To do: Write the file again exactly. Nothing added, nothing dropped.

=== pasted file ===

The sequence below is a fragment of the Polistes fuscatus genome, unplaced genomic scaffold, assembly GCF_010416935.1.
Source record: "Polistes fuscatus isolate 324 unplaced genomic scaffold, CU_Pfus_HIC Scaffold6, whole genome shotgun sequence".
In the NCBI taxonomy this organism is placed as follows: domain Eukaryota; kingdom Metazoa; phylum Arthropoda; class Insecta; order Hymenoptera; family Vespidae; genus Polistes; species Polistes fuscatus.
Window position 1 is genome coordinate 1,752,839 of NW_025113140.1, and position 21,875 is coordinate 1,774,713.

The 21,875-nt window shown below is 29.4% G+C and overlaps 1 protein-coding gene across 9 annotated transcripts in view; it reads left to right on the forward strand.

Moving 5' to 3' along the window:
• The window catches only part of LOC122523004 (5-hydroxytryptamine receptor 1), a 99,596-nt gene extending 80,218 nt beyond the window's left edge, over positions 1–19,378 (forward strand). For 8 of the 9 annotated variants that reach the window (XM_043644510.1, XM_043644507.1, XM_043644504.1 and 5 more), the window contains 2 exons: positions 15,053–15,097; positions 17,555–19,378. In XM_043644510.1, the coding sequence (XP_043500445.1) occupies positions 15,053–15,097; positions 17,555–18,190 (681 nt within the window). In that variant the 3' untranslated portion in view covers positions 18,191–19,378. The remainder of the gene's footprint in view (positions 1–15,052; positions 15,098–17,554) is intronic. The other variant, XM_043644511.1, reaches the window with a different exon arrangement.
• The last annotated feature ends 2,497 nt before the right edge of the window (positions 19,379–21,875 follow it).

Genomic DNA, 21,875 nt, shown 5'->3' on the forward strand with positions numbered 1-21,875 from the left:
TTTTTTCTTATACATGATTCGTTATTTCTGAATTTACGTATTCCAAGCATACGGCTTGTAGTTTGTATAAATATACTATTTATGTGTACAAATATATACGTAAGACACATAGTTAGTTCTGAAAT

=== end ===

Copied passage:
The sequence below is a fragment of the Polistes fuscatus genome, unplaced genomic scaffold, assembly GCF_010416935.1.
Source record: "Polistes fuscatus isolate 324 unplaced genomic scaffold, CU_Pfus_HIC Scaffold6, whole genome shotgun sequence".
In the NCBI taxonomy this organism is placed as follows: domain Eukaryota; kingdom Metazoa; phylum Arthropoda; class Insecta; order Hymenoptera; family Vespidae; genus Polistes; species Polistes fuscatus.
Window position 1 is genome coordinate 1,752,839 of NW_025113140.1, and position 21,875 is coordinate 1,774,713.

The 21,875-nt window shown below is 29.4% G+C and overlaps 1 protein-coding gene across 9 annotated transcripts in view; it reads left to right on the forward strand.

Moving 5' to 3' along the window:
• The window catches only part of LOC122523004 (5-hydroxytryptamine receptor 1), a 99,596-nt gene extending 80,218 nt beyond the window's left edge, over positions 1–19,378 (forward strand). For 8 of the 9 annotated variants that reach the window (XM_043644510.1, XM_043644507.1, XM_043644504.1 and 5 more), the window contains 2 exons: positions 15,053–15,097; positions 17,555–19,378. In XM_043644510.1, the coding sequence (XP_043500445.1) occupies positions 15,053–15,097; positions 17,555–18,190 (681 nt within the window). In that variant the 3' untranslated portion in view covers positions 18,191–19,378. The remainder of the gene's footprint in view (positions 1–15,052; positions 15,098–17,554) is intronic. The other variant, XM_043644511.1, reaches the window with a different exon arrangement.
• The last annotated feature ends 2,497 nt before the right edge of the window (positions 19,379–21,875 follow it).

Genomic DNA, 21,875 nt, shown 5'->3' on the forward strand with positions numbered 1-21,875 from the left:
TTTTTTCTTATACATGATTCGTTATTTCTGAATTTACGTATTCCAAGCATACGGCTTGTAGTTTGTATAAATATACTATTTATGTGTACAAATATATACGTAAGACACATAGTTAGTTCTGAAAT